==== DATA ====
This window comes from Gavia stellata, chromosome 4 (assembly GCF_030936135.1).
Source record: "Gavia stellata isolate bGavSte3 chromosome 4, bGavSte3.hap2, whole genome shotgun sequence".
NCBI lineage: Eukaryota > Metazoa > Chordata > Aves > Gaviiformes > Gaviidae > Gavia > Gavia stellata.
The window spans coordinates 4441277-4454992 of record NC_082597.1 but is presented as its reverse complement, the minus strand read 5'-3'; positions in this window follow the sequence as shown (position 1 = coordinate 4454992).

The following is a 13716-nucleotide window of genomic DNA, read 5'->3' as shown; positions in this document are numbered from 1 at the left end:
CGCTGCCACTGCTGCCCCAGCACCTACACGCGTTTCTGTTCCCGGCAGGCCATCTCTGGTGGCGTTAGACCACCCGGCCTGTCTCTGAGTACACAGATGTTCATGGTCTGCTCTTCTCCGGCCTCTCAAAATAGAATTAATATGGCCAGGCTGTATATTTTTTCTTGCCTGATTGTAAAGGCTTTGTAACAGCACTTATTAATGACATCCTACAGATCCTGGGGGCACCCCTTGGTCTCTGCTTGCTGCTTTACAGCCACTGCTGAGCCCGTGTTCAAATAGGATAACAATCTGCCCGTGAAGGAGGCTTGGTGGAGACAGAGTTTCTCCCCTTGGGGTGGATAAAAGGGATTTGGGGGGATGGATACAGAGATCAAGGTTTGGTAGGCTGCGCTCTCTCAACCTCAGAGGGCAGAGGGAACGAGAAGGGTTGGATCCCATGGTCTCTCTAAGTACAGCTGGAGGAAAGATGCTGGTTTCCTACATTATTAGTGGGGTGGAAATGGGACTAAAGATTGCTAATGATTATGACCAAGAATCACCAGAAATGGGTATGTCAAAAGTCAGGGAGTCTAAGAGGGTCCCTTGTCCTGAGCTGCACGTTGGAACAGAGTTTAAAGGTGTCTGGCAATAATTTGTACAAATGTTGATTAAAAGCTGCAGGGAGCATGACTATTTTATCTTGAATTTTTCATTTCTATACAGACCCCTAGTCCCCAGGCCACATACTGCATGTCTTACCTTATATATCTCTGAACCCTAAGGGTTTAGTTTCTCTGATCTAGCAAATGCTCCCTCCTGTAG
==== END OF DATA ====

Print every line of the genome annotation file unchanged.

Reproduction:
This window comes from Gavia stellata, chromosome 4 (assembly GCF_030936135.1).
Source record: "Gavia stellata isolate bGavSte3 chromosome 4, bGavSte3.hap2, whole genome shotgun sequence".
NCBI lineage: Eukaryota > Metazoa > Chordata > Aves > Gaviiformes > Gaviidae > Gavia > Gavia stellata.
The window spans coordinates 4441277-4454992 of record NC_082597.1 but is presented as its reverse complement, the minus strand read 5'-3'; positions in this window follow the sequence as shown (position 1 = coordinate 4454992).

The following is a 13716-nucleotide window of genomic DNA, read 5'->3' as shown; positions in this document are numbered from 1 at the left end:
CGCTGCCACTGCTGCCCCAGCACCTACACGCGTTTCTGTTCCCGGCAGGCCATCTCTGGTGGCGTTAGACCACCCGGCCTGTCTCTGAGTACACAGATGTTCATGGTCTGCTCTTCTCCGGCCTCTCAAAATAGAATTAATATGGCCAGGCTGTATATTTTTTCTTGCCTGATTGTAAAGGCTTTGTAACAGCACTTATTAATGACATCCTACAGATCCTGGGGGCACCCCTTGGTCTCTGCTTGCTGCTTTACAGCCACTGCTGAGCCCGTGTTCAAATAGGATAACAATCTGCCCGTGAAGGAGGCTTGGTGGAGACAGAGTTTCTCCCCTTGGGGTGGATAAAAGGGATTTGGGGGGATGGATACAGAGATCAAGGTTTGGTAGGCTGCGCTCTCTCAACCTCAGAGGGCAGAGGGAACGAGAAGGGTTGGATCCCATGGTCTCTCTAAGTACAGCTGGAGGAAAGATGCTGGTTTCCTACATTATTAGTGGGGTGGAAATGGGACTAAAGATTGCTAATGATTATGACCAAGAATCACCAGAAATGGGTATGTCAAAAGTCAGGGAGTCTAAGAGGGTCCCTTGTCCTGAGCTGCACGTTGGAACAGAGTTTAAAGGTGTCTGGCAATAATTTGTACAAATGTTGATTAAAAGCTGCAGGGAGCATGACTATTTTATCTTGAATTTTTCATTTCTATACAGACCCCTAGTCCCCAGGCCACATACTGCATGTCTTACCTTATATATCTCTGAACCCTAAGGGTTTAGTTTCTCTGATCTAGCAAATGCTCCCTCCTGTAG